The rabble rousers at Equal Exchange
Many of you are familiar with Equal Exchange, the Fair Trade company marketing chocolate, coffee, and teas. Over the past year, I’ve enjoyed several conversations with Equal Exchange’s Capital Managers, Alistair Williamson and Daniel Fireside, to learn about their business practices. I’ve been deeply impressed by their downright revolutionary business model and philosophy. They are, in fact, economic activists who take pride in their role as visionary rebels. Equal Exchange’s deep commitment to social justice permeates every level of its business: the internal structure, relationships with trade partners, and business financing models.
Internally, Equal Exchange is a for-profit business structured as a democratically-run worker owned co-operative, where every employee has a say in the direction of the business along with a financial stake in its success or failure. After one year at Equal Exchange,
employees become worker-owners by purchasing a single share of Class A Common Stock and earning the power to vote under the democratic philosophy of one vote per person (not per share). Management is “open book” so everyone has access to information and can vote knowledgably on major company issues. Worker-owners nominate and elect the company’s nine member board of directors, and have the right to run for one of six seats reserved for employees. Further, the pay structure has a top to bottom pay ratio of no more than 4 to 1, meaning top paid employees never earn more than 4 times the lowest paid employees. In comparison, the average ratio of American CEO pay to average worker pay was 263-to-1 in 2009. Equal Exchange is part of a much larger historical movement of worker-owned co-ops, and they’ve grown to become one of the largest, and most financially successful in the country. With over $36M in sales this year, the company’s widely recognized brand really brings the alternative business model of the worker-owned cooperative into the public eye. Virtually all Equal Exchange suppliers are small-scale farmer organizations in Asia, Latin America, Africa, and the US that are also structured as democratically run co-operatives with a commitment to sustainable farming practices. By working directly with farmer co-ops, Equal Exchange eliminates middlemen, allowing more money to flow directly to producers. In partnerships with socially responsible financers like Root Capital and Shared Interest, Equal Exchange provides pre-harvest financing to their farmer partners and pays a fair price based on real living wages rather than the fluctuating speculative prices of regular commodities markets, where small farmers typically receive the short end of the stick or are cut out entirely by industrial agriculture. Equal Exchange works earnestly to foster a real connection to the people and families with whom they work. To that end, every Equal Exchange employee is required to spend a week with one of their suppliers within the first two years at the company. I’m sure that contributes greatly towards keeping everyone rooted to the real meaning and impact of their work.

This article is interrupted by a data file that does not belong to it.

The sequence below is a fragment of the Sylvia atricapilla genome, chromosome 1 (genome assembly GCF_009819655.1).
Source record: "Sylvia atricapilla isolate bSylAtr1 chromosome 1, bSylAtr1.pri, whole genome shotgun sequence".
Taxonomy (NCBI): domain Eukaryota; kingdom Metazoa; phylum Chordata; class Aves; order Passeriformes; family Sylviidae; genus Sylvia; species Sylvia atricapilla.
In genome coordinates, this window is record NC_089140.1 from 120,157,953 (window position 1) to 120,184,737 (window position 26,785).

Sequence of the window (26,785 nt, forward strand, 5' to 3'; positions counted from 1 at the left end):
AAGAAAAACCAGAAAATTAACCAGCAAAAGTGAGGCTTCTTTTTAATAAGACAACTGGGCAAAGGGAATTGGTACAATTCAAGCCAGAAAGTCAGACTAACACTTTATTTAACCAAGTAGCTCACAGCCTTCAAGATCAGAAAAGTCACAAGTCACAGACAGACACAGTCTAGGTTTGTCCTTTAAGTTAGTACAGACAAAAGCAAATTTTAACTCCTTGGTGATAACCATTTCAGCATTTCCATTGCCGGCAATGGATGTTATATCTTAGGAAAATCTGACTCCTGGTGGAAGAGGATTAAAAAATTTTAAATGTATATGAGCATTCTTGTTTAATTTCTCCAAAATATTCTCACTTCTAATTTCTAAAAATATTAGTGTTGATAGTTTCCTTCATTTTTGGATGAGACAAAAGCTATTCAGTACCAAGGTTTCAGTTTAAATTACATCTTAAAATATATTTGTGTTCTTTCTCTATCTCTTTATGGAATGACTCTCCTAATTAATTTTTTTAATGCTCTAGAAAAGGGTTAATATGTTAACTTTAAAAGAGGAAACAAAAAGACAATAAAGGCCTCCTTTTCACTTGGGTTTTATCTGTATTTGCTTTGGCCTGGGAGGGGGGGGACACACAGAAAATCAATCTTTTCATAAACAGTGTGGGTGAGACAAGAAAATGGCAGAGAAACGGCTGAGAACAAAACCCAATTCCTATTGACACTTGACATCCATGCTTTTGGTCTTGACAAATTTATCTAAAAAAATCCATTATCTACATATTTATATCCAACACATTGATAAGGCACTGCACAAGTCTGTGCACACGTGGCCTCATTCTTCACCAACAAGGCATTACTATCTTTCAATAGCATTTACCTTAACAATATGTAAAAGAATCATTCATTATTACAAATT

Finally, the approach Equal Exchange uses to raise capital and distribute profits also reflects their strong values. From time to time, Equal Exchange issues preferred stock offerings of Class B shares to outside investors at a fixed price of $27.50. That fixed price eliminates incentive for speculative investing because there will never be any capital gains on Equal Exchange stock. Instead, investors receive an annual dividend targeted at 5%. Although the rate varies, the company hasn’t missed a dividend in 21 years. Their investors commit to holding shares for at least five years, benefitting from both the financial and social returns their investment generates. When it comes to distributing the cooperative’s net profits, 7% is donated to non-profit organizations, and 3% is invested to assist progressive, start-up, cooperative businesses. Of the remaining net profit, at least 60% is re-invested in Equal Exchange, and up to 40% divided equally amongst employee-owners. If the company is ever sold, their structuring agreements state that net proceeds after repaying investors and creditors be distributed to other alternative trade organizations. This removes temptation to sell out to a food conglomerate – the common fate of most small successful food companies.
As their former Capital Manager Alistair Williamson told me, Equal Exchange’s business model is designed to go places that are generally difficult to go, and to get there effectively. It’s an innovative vehicle especially suited to traverse the road less travelled in business – that challenging terrain of fairness and equality in international trade. Because of this, Equal Exchange is an inspiration and model for others.
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